Tricks to help you get the result you want from your study!
Posted on 9th December 2016 by Sam Marks
I thought about giving this blog a more sensible title. Something likeÂ “things to look out for when reading a paper on a clinical trial”. But, I needed to get your attention, didn’t I….
Let’s set the scene: An increasing number of clinical trials are funded by the pharmaceutical industry.
But this is clearly problematic. In 2012, a Cochrane Review including 49 studies, found that industry-sponsored studies testing drugs and medical devices more often favour the sponsorâ€™s products than non-industry sponsored studies.
Mmm, sounds fishy. What might be going on here?
Well, imagine you work in the pharmaceutical industry and you have a new drug. Youâ€™ve got a lot of money riding on it, so you need to show that itâ€™s safe and effective. You need evidence to back up your claims that this is the new best thing, and that doctors should prescribe it to their patients. The thing is, your new drug isnâ€™t spectacular. But you really do have a lot of money riding on it.
So what can you do to make sure you get the result you want from your study?
There are many tricks you could try…Â (and beware, these can be fairly subtle, so even a fairly eagle-eyed reader may not notice them).
Fiddle with the study design…
- You could study the drug in a group of participants you know are likely to respond well to it. For instance, younger people are likely to respond better to medication than older people who are already on lots of medication. So test theÂ drug in those young participants (even if they’re unlikely toÂ be the ones who are actually prescribed the drug in real life).
- Compare your drug against another drugÂ thatâ€™s useless. For instance, you could use an inadequate dose of the comparator drug, so that the patients receiving that drug donâ€™t do well. Or, you could give too high a dose of the comparator drug, so that those patients experience considerable side-effects. By comparison, your drug will seemÂ more effective and/or better tolerated.
- Timing is everything. If the difference between your drug and the comparator drug becomes significant after 2 months, stop the trial! Youâ€™ve got the results you want and you donâ€™t want to risk the difference disappearing if you let the trial run on. On the other hand, if at 2 months your results are nearly significant, extend the trial by a couple of months, and wait until your results become significant!
Now your trial is over and youâ€™ve done your data analysis. But wait! Despite your best efforts, using the above tricks, your results have come back negative. What can you do now to convince people that your new drug is fantastic?
Well, firstly, you could not publish your results at all. If you have enough money, you could even run the trial again and hope that next time the results will be positive.
Alternatively,Â you’ve got a few more tricks up your sleeve…
Fiddle with the data…
- Ignore participants whoâ€™ve dropped out of your study. People who drop out of trials are more likely to have responded poorly to the treatment they received and to have experienced side-effects. So ignore them. Including them in your analysis could show your drug in a bad light.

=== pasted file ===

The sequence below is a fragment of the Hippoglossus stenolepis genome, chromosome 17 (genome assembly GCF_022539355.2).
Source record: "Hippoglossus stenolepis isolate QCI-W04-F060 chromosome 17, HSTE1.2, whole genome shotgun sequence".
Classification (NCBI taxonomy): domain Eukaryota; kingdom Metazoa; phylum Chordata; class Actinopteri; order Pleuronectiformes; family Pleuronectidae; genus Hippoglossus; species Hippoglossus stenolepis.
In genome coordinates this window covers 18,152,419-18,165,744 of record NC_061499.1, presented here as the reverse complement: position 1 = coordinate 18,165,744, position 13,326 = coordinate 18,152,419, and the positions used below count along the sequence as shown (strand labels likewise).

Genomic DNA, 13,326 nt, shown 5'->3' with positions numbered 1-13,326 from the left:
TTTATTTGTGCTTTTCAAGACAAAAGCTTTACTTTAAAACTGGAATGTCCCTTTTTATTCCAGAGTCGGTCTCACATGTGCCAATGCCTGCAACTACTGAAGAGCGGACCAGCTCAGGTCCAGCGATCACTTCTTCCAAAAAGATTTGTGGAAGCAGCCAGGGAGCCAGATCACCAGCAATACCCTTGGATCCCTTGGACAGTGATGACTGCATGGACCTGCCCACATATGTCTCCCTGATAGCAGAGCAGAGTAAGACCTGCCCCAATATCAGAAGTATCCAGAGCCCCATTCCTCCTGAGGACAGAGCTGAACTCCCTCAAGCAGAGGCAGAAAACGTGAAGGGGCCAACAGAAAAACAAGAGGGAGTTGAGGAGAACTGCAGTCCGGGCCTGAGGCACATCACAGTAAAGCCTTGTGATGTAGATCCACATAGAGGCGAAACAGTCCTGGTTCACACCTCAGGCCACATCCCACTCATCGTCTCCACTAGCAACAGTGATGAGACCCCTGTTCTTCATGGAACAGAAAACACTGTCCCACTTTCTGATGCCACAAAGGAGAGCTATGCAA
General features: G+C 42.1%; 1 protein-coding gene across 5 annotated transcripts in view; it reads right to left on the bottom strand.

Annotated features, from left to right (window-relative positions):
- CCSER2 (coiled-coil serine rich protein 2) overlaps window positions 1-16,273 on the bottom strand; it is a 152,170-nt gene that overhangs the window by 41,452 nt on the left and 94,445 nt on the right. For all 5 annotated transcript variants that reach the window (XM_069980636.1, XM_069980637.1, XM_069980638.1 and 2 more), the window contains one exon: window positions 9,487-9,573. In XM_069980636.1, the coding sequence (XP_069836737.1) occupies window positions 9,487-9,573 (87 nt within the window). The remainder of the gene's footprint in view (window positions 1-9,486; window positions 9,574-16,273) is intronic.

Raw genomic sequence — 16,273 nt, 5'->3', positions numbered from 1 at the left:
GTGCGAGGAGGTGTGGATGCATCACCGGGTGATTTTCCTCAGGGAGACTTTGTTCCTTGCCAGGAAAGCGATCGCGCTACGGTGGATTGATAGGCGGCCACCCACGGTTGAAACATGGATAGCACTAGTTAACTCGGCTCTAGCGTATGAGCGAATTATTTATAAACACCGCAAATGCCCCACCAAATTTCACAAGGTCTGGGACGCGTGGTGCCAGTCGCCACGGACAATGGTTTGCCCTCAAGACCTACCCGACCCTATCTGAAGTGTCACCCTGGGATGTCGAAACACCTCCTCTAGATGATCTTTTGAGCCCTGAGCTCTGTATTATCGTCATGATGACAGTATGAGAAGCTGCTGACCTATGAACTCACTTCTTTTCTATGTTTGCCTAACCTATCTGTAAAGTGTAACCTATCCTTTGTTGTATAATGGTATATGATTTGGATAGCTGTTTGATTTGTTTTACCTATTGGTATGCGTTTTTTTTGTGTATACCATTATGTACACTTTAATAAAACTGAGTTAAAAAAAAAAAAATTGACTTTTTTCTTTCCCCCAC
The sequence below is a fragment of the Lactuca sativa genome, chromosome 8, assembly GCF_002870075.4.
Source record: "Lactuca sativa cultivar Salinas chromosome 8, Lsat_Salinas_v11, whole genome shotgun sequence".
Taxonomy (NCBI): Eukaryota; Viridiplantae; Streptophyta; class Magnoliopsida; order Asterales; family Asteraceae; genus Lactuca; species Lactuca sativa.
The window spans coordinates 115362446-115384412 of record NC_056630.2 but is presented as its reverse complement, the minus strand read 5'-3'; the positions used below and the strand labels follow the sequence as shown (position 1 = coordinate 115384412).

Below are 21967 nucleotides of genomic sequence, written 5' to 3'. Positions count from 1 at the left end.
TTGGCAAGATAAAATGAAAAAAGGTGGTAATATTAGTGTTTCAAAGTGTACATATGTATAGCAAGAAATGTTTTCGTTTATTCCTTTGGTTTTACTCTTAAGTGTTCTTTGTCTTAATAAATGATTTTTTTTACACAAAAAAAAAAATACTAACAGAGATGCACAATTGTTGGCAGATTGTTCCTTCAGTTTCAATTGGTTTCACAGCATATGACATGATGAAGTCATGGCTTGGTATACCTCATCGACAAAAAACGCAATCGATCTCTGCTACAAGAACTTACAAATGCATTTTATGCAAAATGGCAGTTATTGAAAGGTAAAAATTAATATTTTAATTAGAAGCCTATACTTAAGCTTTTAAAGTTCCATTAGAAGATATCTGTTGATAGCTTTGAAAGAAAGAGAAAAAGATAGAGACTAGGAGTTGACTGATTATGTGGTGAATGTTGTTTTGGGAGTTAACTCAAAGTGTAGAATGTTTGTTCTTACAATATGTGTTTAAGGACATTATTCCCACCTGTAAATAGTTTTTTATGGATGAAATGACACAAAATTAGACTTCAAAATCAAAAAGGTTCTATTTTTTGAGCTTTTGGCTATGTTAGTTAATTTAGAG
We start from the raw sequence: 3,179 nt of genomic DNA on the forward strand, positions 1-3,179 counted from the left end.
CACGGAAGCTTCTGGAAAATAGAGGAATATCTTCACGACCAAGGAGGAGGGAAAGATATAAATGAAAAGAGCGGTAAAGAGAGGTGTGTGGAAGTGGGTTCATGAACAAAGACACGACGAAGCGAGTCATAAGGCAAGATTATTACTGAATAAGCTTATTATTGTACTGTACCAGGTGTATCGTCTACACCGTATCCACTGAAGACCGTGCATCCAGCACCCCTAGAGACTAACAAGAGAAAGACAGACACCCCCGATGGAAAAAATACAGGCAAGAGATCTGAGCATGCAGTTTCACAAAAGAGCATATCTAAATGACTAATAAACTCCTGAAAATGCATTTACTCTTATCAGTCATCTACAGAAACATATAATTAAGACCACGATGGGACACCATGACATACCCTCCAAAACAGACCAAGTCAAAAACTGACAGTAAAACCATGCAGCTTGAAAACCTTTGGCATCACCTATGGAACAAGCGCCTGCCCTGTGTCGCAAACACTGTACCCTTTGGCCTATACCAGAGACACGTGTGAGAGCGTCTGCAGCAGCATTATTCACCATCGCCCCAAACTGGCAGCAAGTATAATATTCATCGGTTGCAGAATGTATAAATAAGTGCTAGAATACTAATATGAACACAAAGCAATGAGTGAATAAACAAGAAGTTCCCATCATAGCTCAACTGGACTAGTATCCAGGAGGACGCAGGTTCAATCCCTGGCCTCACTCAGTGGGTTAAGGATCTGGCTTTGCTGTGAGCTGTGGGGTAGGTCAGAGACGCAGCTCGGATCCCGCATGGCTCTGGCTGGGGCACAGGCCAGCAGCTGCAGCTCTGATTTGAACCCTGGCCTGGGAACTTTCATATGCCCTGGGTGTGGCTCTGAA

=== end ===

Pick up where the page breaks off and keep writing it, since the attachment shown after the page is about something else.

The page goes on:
- ‘Clean up’ your data.Â Youâ€™ll probably find some â€˜outliersâ€™ in your data. An ‘outlier’ is an observation that differs markedly from your other observations (e.g. when a particular participant responds spectacularly well or spectacularly poorly to a drug, this will skew your data). These ‘outliers’ might be helping your data (i.e. making your drug look good). If so, leave that ‘outlier’ inÂ (even if it’s likely to be false/misleading)! But if a given ‘outlier’ is not making your drug look good, removeÂ it!
- If your results arenâ€™t what you hoped for, go back and analyse â€˜sub-groupsâ€™ within your sample. You might find that your drug worked well within a particular sub-group, such as 30-35 year old females who own 2 cats. Who cares if itâ€™s likely to be purely by chance that this particular group seem to have responded well and if the observation itself is clinically meaningless?
- Use a different statistical test. Some statistical tests shouldnâ€™t be used if your data doesnâ€™t meet certain assumptions. But who cares about using an inappropriate statistical test if it means you get the result you want!
When youâ€™re finished fiddling with your data, choose the journal you submit your study to wisely. If youâ€™ve used any of the tricks above, a careful reader will spot them. So youâ€™re best off submitting your paper to an obscure journal. That way, fewer people will read it and lots of them wonâ€™t read past the abstract.
Finally, why not add a bit of spin in the discussion or conclusion of your paper!
Overstate how effective your drug is. (For example, by focusing on that obscure sub-group of your sample who responded well to your drug). Understate (or completely ignore) any side-effects or harms that you might have found. A bit of embellishment wonâ€™t go amiss!
Viola! So there we have some tricks to help you get the results you want in your quest to maximise your profits.
In all seriousness, the next time youâ€™re reading a journal article about a clinical trial, (perhaps particularly if you see the study has been funded by a pharmaceutical company), be sceptical, be critical. Look out for any of these appalling tricks.
Disclaimer: This blog is heavily based on a chapter in Ben Goldacreâ€™s â€˜Bad Scienceâ€™. I felt compelled to write this blog after reading about these shocking practices in his book. If youâ€™re as shocked as I am by the ways in which researchers and sponsors can fiddle with their studies and data, do share this blog and read Ben Goldacre’s book for much more info.